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Open Access Editorial

Editorial

F Schweitzer1 and A Vespignani23

Author Affiliations

1 ETH Zürich, Kreuzplatz 5, Zürich, 8032, Switzerland

2 Northeastern University, 360 Huntington Ave., Boston, Massachusetts 02115 USA

3 Institute for Scientific Interchange Foundation, Via Alassio 11/c, Turin, 10126 Italy

EPJ Data Science 2012, 1:1  doi:10.1140/epjds1

Published: 18 May 2012

First paragraph (this article has no abstract)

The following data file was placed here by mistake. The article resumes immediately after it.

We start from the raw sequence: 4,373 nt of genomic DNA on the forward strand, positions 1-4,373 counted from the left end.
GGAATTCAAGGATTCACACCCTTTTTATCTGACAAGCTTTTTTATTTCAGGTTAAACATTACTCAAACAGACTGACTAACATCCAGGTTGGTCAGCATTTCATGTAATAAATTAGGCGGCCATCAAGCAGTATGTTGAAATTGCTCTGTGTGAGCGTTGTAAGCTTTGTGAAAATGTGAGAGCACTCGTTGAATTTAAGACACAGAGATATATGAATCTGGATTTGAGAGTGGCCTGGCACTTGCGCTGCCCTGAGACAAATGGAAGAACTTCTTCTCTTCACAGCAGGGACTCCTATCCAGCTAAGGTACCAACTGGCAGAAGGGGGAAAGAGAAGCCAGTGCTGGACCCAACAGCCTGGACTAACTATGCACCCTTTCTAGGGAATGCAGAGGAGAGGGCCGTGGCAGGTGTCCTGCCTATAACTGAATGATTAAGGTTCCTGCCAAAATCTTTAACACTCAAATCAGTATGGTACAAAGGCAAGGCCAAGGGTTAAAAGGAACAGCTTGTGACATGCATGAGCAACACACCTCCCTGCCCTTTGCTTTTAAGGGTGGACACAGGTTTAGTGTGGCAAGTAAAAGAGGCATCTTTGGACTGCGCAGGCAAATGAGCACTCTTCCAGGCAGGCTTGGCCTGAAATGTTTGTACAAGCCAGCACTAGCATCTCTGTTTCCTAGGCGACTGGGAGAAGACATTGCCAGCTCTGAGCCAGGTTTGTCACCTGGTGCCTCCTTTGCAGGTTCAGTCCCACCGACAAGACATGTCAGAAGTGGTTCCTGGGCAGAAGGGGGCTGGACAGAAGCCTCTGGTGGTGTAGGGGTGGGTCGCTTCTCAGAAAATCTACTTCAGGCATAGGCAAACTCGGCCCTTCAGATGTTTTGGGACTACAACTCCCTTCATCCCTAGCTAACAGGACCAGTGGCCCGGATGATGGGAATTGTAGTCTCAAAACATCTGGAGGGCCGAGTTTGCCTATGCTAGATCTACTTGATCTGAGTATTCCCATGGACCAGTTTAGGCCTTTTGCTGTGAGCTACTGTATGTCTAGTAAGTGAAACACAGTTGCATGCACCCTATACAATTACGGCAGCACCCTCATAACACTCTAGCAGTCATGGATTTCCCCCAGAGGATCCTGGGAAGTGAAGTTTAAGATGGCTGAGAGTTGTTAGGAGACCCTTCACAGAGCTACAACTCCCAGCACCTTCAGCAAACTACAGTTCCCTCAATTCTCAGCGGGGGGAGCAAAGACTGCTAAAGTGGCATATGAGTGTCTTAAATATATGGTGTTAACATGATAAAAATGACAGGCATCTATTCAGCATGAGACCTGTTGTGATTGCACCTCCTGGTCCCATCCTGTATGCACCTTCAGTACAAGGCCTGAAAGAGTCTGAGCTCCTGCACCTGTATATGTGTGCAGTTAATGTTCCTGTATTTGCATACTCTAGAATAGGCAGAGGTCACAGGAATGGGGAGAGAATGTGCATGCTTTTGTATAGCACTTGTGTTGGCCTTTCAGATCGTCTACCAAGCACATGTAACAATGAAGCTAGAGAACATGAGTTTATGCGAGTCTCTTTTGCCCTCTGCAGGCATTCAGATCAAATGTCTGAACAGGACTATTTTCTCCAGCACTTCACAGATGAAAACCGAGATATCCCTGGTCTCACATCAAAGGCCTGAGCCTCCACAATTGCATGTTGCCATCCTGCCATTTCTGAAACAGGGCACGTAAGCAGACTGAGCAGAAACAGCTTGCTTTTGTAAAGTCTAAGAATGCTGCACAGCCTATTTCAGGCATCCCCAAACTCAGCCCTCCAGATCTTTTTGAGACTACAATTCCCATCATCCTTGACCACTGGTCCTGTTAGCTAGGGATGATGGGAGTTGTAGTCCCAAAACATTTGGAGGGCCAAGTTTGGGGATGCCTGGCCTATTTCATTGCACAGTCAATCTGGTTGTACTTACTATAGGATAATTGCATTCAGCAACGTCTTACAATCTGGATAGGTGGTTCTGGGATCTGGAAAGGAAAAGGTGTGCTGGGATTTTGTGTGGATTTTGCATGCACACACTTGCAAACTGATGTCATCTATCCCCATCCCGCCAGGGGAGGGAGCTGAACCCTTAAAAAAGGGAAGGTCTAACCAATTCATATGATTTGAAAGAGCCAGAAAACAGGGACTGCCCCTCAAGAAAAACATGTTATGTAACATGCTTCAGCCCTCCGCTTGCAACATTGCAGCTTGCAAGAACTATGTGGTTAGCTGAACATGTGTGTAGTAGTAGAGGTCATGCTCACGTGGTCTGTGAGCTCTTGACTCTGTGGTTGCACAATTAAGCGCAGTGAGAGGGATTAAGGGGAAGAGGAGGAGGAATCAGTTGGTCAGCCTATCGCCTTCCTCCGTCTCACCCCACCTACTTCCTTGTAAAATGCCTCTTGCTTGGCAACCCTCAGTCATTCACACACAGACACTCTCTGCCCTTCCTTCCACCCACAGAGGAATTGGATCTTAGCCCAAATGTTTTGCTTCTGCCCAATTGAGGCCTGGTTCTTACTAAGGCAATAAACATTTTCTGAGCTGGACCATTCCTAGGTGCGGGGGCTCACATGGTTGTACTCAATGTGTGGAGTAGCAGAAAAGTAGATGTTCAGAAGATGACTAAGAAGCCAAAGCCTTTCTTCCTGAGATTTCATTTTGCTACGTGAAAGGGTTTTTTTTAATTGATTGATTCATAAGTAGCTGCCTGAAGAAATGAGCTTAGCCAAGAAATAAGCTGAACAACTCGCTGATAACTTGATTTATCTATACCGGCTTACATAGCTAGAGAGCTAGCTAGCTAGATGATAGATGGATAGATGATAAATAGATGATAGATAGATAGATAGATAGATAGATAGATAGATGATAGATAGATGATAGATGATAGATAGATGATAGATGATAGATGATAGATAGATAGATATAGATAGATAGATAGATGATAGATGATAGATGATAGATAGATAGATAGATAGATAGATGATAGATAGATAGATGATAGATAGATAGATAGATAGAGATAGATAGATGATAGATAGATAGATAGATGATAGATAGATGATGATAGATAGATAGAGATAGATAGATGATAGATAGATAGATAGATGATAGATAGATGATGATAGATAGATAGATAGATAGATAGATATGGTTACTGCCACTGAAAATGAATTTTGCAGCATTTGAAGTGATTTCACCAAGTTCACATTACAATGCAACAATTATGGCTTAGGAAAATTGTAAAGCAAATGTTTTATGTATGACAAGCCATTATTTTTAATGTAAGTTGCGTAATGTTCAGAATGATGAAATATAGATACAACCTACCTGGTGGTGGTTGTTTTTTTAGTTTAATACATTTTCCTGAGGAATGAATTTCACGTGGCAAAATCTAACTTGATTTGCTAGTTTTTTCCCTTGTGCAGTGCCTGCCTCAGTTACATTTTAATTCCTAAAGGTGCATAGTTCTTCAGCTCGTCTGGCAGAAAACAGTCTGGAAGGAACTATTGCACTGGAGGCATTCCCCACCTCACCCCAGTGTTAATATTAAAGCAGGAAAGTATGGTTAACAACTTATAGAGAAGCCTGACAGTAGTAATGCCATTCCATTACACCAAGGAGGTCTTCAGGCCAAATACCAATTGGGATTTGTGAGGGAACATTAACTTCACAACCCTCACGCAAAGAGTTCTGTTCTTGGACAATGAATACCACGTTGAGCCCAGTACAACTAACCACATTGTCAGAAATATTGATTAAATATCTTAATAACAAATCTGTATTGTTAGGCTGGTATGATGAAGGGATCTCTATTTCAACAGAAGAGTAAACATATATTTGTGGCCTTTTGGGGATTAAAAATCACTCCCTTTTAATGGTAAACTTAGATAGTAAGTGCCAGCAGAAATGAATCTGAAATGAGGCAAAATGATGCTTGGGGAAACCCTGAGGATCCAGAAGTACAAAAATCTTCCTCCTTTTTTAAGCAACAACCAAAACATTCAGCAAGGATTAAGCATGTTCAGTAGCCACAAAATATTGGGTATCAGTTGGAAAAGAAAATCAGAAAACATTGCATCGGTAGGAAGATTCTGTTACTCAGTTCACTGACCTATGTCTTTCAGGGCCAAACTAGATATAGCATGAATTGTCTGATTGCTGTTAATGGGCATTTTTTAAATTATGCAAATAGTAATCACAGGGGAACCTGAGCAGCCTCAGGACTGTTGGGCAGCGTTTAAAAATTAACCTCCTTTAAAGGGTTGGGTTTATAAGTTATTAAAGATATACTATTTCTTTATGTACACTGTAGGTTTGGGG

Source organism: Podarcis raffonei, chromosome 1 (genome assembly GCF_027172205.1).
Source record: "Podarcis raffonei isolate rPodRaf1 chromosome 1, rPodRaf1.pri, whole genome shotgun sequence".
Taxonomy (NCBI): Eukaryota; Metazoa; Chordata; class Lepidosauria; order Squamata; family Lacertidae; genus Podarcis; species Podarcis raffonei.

Science is changing, all the time. Some consider external factors to be the major driving force, such as new discoveries, or new technologies that provide deeper insights into known systems. Others consider internal factors to be more important, such as the never-ending search for eternal truths or, at least, for the theoretical unification of diverse observations. Yet others believe that science is a social endeavor and its evolution is governed by forces very similar to those that cause fashions to change, with new research topics seeming to catch our attention and established topics falling out of vogue. We have come to believe that all of these arguments apply, and that the various impacts on scientific progress are even mutually dependent. Fashionable topics co-evolve with technological advances, as do new discoveries with overarching theories.